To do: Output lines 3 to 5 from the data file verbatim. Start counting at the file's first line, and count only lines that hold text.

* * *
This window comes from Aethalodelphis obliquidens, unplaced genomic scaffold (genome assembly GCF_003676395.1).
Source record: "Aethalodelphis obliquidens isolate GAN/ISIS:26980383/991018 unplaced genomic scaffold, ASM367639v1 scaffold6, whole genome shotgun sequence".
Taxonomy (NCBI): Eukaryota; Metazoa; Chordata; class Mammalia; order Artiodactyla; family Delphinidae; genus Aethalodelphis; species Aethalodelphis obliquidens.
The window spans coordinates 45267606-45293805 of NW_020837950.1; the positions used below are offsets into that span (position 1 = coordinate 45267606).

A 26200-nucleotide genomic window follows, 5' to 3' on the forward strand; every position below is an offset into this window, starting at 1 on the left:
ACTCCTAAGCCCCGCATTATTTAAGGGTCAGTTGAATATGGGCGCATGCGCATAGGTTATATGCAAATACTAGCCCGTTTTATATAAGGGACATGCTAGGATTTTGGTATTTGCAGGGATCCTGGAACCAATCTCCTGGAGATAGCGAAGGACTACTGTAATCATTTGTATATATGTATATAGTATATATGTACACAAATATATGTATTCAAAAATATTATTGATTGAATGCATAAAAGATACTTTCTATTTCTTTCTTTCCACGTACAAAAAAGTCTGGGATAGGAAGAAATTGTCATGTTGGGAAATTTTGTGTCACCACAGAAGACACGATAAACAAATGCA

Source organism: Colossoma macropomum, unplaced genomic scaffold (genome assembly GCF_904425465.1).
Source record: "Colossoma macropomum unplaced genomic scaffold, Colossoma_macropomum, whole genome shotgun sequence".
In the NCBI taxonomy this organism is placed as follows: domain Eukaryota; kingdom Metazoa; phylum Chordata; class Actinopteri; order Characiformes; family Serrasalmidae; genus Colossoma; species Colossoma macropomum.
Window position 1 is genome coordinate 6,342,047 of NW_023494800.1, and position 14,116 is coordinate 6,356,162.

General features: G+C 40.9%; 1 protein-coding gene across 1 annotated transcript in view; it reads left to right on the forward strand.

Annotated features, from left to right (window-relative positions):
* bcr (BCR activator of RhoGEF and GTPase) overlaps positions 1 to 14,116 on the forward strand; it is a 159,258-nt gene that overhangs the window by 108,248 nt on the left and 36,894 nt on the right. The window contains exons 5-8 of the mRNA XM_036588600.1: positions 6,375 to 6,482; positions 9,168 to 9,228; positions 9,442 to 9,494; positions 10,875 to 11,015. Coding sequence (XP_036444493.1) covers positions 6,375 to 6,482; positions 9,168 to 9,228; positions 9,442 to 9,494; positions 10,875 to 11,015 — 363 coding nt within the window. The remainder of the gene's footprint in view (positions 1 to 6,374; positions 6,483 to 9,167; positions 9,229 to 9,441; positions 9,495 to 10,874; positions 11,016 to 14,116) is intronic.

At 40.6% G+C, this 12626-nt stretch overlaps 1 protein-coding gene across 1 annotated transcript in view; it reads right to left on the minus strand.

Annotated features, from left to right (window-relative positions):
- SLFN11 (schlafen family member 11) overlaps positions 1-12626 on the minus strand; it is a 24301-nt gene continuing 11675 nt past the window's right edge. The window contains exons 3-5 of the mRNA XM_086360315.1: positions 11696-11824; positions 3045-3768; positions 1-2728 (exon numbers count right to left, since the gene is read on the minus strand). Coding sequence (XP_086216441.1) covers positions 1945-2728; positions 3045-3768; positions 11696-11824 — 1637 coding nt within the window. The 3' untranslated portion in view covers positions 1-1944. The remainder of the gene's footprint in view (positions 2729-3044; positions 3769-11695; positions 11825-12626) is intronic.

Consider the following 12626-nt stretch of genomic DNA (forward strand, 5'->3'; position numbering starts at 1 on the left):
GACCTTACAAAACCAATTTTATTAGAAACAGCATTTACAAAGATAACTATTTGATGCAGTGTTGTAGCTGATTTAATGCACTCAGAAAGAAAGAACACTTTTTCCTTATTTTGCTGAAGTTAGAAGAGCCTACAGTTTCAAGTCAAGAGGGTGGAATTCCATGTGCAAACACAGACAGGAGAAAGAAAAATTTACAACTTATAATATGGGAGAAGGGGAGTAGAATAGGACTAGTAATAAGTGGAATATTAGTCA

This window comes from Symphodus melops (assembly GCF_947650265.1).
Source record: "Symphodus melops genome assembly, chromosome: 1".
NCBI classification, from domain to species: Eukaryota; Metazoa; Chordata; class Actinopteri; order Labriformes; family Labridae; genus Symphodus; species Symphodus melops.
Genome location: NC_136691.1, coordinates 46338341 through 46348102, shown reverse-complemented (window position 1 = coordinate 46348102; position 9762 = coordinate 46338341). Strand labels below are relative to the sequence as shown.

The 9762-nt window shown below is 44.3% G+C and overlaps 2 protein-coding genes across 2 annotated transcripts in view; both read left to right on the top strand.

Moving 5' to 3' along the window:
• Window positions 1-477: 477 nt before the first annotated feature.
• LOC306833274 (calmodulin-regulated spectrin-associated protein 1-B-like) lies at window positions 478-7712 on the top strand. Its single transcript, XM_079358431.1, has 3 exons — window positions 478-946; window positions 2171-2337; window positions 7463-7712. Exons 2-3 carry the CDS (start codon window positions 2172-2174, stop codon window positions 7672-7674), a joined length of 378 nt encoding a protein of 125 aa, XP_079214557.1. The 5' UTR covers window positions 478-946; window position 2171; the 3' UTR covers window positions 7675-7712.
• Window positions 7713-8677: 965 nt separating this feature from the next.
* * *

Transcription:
Taxonomy (NCBI): Eukaryota; Metazoa; Chordata; class Mammalia; order Artiodactyla; family Delphinidae; genus Aethalodelphis; species Aethalodelphis obliquidens.
The window spans coordinates 45267606-45293805 of NW_020837950.1; the positions used below are offsets into that span (position 1 = coordinate 45267606).

A 26200-nucleotide genomic window follows, 5' to 3' on the forward strand; every position below is an offset into this window, starting at 1 on the left: